Monday, December 21, 2015

Windows Problem Steps Recorder

CISD computers are automatically equipped with the "Problem Steps Recorder" program.

The Problem Steps Recorder is a pretty powerful tool that not only records your mouse, clicks, and keyboard strokes -- it also types your actions in a step-by-step list. All of this is placed into a step-by-step tutorial in pictures and in words. {This is slightly different than a screencast because it doesn't produce a video file.}

How to Use It

1. If you're on a CISD device, just click the start button and search for "steps."

2. Mine pops up under the "Control Panel" heading, as shown below. Click the program to open it. 

3. You should get the pop-up bar shown below. Move it wherever you want on the screen, as it will be visible during your recording (i.e. move it somewhere where it won't block essential information in your tutorial). 

4. Press "Start Record."

5. Do whatever you need to do during this time. {So if you're teaching students how to navigate to a certain website, complete those steps as you normally would.} The Problem Steps Recorder will work while you continue with the regularly scheduled programming.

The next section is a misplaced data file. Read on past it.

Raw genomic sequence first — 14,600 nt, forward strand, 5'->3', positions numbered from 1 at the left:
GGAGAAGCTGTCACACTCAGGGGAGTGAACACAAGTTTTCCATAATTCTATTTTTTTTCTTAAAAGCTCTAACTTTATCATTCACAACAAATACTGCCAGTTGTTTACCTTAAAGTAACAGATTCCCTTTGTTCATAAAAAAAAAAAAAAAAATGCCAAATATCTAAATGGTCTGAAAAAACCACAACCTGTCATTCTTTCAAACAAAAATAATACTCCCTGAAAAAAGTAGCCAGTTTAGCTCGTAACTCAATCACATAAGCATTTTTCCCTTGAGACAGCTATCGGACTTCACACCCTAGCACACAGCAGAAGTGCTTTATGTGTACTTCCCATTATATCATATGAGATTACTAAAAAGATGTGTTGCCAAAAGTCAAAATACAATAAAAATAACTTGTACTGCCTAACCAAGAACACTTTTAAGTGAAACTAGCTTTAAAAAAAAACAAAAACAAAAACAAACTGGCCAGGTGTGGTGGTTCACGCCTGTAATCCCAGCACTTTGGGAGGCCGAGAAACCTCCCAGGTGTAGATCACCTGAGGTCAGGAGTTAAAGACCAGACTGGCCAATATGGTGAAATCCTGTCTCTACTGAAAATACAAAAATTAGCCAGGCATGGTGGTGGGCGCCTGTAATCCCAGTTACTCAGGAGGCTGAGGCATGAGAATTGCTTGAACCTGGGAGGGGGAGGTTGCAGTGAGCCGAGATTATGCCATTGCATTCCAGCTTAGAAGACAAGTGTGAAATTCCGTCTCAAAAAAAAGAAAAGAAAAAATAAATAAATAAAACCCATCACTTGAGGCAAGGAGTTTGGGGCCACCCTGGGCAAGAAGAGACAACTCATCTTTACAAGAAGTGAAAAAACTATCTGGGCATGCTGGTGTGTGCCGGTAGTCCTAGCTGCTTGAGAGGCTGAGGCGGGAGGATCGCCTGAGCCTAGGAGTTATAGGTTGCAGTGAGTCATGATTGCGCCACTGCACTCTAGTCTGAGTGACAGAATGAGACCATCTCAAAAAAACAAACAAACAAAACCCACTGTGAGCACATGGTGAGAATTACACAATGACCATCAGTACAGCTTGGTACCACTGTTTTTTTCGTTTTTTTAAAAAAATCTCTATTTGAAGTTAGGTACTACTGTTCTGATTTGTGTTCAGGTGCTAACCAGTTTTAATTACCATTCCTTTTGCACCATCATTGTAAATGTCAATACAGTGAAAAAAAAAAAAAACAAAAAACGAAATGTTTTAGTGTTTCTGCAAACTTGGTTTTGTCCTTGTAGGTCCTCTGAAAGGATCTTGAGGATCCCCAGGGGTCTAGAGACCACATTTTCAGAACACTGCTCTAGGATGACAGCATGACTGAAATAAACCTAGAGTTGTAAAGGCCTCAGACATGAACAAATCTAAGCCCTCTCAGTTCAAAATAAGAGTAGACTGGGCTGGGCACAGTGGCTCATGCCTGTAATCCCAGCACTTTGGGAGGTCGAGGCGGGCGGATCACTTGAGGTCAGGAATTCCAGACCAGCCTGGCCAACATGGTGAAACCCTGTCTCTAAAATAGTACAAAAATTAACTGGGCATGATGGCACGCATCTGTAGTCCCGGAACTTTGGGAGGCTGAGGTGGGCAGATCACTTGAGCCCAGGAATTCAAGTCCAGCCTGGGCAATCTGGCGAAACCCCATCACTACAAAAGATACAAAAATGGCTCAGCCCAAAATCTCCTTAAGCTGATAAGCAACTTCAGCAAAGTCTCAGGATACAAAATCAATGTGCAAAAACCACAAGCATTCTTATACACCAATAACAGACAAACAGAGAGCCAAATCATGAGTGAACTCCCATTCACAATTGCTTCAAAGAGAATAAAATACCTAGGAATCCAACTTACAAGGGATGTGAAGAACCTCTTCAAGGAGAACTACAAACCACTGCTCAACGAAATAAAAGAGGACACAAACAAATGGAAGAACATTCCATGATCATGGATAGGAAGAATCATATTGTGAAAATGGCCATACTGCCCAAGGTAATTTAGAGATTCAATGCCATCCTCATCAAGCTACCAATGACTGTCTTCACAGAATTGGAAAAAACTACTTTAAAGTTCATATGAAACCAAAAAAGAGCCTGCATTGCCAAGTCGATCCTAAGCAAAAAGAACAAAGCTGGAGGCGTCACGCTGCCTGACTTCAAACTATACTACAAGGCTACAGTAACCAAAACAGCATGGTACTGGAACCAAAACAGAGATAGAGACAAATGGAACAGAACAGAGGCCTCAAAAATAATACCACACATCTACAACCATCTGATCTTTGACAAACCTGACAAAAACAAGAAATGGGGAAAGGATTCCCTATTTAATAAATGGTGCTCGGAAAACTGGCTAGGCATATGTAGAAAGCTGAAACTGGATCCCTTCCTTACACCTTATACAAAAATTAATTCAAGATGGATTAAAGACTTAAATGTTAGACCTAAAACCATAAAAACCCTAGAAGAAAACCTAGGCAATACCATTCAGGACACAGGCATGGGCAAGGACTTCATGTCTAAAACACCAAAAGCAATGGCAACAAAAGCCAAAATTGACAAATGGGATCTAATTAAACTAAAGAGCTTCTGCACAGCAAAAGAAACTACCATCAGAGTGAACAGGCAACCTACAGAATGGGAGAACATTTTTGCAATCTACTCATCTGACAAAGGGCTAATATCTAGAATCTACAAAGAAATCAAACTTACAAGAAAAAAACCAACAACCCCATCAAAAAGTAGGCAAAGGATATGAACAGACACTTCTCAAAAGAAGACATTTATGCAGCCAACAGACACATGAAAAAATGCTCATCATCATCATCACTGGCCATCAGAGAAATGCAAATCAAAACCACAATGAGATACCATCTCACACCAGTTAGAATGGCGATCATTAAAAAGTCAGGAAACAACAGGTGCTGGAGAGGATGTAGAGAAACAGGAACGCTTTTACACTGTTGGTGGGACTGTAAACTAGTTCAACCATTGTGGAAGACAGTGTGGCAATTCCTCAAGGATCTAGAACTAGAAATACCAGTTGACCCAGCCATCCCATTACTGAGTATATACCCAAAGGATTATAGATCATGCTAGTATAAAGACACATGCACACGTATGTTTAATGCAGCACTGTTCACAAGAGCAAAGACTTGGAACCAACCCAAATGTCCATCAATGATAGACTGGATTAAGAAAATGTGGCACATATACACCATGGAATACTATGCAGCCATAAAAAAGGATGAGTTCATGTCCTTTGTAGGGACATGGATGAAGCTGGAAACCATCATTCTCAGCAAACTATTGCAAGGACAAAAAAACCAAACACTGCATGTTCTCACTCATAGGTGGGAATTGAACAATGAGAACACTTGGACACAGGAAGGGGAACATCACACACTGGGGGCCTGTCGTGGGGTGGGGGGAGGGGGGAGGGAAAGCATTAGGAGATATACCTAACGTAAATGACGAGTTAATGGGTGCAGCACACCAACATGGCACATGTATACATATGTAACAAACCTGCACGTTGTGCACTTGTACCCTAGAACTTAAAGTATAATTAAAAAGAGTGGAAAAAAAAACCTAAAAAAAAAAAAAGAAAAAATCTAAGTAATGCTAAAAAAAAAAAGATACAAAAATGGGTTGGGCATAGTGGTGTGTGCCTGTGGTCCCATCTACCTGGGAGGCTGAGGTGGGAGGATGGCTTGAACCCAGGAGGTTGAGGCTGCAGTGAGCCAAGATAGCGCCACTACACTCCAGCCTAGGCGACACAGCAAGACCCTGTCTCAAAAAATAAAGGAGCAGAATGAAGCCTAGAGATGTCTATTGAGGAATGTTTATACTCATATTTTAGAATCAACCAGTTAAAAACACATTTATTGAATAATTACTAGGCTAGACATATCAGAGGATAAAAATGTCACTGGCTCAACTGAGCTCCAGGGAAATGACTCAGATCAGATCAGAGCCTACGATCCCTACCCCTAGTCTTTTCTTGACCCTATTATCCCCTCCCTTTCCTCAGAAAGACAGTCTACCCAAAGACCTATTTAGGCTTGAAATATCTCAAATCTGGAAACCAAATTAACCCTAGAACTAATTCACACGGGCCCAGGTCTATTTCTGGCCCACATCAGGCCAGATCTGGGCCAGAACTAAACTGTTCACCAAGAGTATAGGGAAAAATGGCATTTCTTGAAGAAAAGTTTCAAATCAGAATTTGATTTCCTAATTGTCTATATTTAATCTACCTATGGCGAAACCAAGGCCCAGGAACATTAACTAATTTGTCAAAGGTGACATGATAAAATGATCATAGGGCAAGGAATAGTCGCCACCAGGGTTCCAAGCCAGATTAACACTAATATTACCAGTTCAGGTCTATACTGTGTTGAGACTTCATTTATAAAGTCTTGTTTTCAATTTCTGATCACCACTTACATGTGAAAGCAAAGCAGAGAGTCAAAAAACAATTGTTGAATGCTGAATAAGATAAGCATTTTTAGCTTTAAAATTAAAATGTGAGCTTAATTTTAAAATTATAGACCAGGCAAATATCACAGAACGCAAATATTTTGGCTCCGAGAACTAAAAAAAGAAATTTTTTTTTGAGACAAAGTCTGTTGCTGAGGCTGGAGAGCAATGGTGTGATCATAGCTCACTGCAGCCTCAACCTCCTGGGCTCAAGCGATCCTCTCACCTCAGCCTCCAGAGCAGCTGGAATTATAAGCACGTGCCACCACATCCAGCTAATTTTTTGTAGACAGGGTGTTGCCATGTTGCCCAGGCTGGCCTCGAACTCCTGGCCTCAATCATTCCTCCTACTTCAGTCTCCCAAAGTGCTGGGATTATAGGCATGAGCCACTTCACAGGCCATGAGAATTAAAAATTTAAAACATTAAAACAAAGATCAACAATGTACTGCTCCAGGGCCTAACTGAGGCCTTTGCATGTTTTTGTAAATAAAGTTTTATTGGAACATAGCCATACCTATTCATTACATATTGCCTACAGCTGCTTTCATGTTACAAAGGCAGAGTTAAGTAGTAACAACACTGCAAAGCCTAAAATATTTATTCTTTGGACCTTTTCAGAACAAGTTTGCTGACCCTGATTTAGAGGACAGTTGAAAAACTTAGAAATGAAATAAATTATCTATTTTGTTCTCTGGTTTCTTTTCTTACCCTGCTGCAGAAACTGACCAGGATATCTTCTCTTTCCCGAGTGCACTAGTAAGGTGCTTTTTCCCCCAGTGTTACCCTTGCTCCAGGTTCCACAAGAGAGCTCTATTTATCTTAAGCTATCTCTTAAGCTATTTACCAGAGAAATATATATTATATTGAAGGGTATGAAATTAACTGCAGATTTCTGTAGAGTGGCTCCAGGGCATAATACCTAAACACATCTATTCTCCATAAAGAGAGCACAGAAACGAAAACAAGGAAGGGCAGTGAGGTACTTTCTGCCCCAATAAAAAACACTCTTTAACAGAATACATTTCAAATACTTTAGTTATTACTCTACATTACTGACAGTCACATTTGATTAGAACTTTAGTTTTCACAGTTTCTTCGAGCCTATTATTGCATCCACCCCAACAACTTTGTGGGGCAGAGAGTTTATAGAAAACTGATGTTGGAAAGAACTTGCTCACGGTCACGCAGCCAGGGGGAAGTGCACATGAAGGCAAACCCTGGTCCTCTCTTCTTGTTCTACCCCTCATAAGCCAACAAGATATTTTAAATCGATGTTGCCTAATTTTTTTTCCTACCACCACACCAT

6. When finished, click "Stop Record." 

7. A pop-up box will appear and prompt you to save your recording. Choose the name and location, and save the tutorial. 

8. The file will appear as a zipped folder wherever you saved it. You can send the file like this if you want -- the recipient will have to unzip the file him- or herself before viewing the tutorial. {This is ideal when your instructions are quite long and/or you have a restriction on how large of file attachments you can send.} If you want to preview the file before you send it, you'll need to unzip the file yourself first. Refer to step 2 in this blog post if you need a refresher on how to unzip files on your computer

9. Once you open the file, you'll see a step-by-step tutorial via pictures, a step-by-step in text, and special links that allow you to review the recorded steps as a slide show {that shows each picture one by one and automatically advanced to the next picture, much like an automated PowerPoint presentation}. 

My screenshots look funny because I'm working on dual monitors at the moment. You can see me annotating over a screenshot in Skitch on the left side of the screen and writing this blog post on the right! Your computer screenshots obviously won't look like this unless you have dual monitors, too. :) 

Ideas for Use
  • Show students or parents how to access a particular program or website.
  • Show students how to use a program. 
  • Show the technicians and/or your friendly campus Instructional Technology Specialist {wink, wink} exactly what you're doing when a problem occurs on your computer -- upload your recorded video and instructions to your work order.
  • Show your mom how to work her computer {just ya, mom!}.


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